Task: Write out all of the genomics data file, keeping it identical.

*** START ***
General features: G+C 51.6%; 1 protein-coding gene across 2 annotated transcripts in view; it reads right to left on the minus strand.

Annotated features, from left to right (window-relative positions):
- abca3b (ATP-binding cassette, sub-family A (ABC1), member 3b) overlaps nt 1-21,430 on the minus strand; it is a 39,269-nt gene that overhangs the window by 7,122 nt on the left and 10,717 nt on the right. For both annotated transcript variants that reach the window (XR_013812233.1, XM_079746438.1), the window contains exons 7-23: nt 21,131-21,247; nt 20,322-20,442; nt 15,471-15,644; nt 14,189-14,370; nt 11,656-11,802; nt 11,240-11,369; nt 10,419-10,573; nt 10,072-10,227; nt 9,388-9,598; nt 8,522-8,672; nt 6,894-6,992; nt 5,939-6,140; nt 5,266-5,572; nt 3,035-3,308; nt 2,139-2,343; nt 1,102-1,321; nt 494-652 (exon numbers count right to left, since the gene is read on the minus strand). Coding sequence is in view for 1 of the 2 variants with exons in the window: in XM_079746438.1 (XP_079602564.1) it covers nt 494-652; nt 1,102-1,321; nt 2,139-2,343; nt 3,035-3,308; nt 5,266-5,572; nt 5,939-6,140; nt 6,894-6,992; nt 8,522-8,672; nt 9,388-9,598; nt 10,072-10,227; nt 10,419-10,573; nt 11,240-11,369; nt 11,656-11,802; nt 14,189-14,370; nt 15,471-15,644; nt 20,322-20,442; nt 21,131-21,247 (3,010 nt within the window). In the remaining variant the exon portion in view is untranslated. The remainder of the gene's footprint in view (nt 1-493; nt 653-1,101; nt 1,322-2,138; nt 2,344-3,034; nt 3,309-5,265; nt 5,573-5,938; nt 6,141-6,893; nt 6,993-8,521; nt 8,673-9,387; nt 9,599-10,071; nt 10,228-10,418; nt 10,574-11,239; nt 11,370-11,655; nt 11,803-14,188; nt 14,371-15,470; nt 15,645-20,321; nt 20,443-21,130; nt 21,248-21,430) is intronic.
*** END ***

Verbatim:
General features: G+C 51.6%; 1 protein-coding gene across 2 annotated transcripts in view; it reads right to left on the minus strand.

Annotated features, from left to right (window-relative positions):
- abca3b (ATP-binding cassette, sub-family A (ABC1), member 3b) overlaps nt 1-21,430 on the minus strand; it is a 39,269-nt gene that overhangs the window by 7,122 nt on the left and 10,717 nt on the right. For both annotated transcript variants that reach the window (XR_013812233.1, XM_079746438.1), the window contains exons 7-23: nt 21,131-21,247; nt 20,322-20,442; nt 15,471-15,644; nt 14,189-14,370; nt 11,656-11,802; nt 11,240-11,369; nt 10,419-10,573; nt 10,072-10,227; nt 9,388-9,598; nt 8,522-8,672; nt 6,894-6,992; nt 5,939-6,140; nt 5,266-5,572; nt 3,035-3,308; nt 2,139-2,343; nt 1,102-1,321; nt 494-652 (exon numbers count right to left, since the gene is read on the minus strand). Coding sequence is in view for 1 of the 2 variants with exons in the window: in XM_079746438.1 (XP_079602564.1) it covers nt 494-652; nt 1,102-1,321; nt 2,139-2,343; nt 3,035-3,308; nt 5,266-5,572; nt 5,939-6,140; nt 6,894-6,992; nt 8,522-8,672; nt 9,388-9,598; nt 10,072-10,227; nt 10,419-10,573; nt 11,240-11,369; nt 11,656-11,802; nt 14,189-14,370; nt 15,471-15,644; nt 20,322-20,442; nt 21,131-21,247 (3,010 nt within the window). In the remaining variant the exon portion in view is untranslated. The remainder of the gene's footprint in view (nt 1-493; nt 653-1,101; nt 1,322-2,138; nt 2,344-3,034; nt 3,309-5,265; nt 5,573-5,938; nt 6,141-6,893; nt 6,993-8,521; nt 8,673-9,387; nt 9,599-10,071; nt 10,228-10,418; nt 10,574-11,239; nt 11,370-11,655; nt 11,803-14,188; nt 14,371-15,470; nt 15,645-20,321; nt 20,443-21,130; nt 21,248-21,430) is intronic.